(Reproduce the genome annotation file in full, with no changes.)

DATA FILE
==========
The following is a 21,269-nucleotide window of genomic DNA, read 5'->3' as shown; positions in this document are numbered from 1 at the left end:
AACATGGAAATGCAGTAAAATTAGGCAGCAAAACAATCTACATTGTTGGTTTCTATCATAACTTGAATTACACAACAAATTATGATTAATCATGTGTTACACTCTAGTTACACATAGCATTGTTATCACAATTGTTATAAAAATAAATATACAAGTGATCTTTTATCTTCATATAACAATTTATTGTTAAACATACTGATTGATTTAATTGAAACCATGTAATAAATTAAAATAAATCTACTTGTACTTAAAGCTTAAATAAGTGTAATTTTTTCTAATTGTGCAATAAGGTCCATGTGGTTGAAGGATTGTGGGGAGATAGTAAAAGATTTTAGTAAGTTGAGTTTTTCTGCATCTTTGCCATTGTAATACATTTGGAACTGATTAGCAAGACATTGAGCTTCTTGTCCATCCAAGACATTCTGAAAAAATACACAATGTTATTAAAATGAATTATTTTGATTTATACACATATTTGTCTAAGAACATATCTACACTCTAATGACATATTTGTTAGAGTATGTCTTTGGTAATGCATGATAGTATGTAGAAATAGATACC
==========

The following is a 21,269-nucleotide window of genomic DNA, read 5'->3' as shown; positions in this document are numbered from 1 at the left end:
AACATGGAAATGCAGTAAAATTAGGCAGCAAAACAATCTACATTGTTGGTTTCTATCATAACTTGAATTACACAACAAATTATGATTAATCATGTGTTACACTCTAGTTACACATAGCATTGTTATCACAATTGTTATAAAAATAAATATACAAGTGATCTTTTATCTTCATATAACAATTTATTGTTAAACATACTGATTGATTTAATTGAAACCATGTAATAAATTAAAATAAATCTACTTGTACTTAAAGCTTAAATAAGTGTAATTTTTTCTAATTGTGCAATAAGGTCCATGTGGTTGAAGGATTGTGGGGAGATAGTAAAAGATTTTAGTAAGTTGAGTTTTTCTGCATCTTTGCCATTGTAATACATTTGGAACTGATTAGCAAGACATTGAGCTTCTTGTCCATCCAAGACATTCTGAAAAAATACACAATGTTATTAAAATGAATTATTTTGATTTATACACATATTTGTCTAAGAACATATCTACACTCTAATGACATATTTGTTAGAGTATGTCTTTGGTAATGCATGATAGTATGTAGAAATAGATACC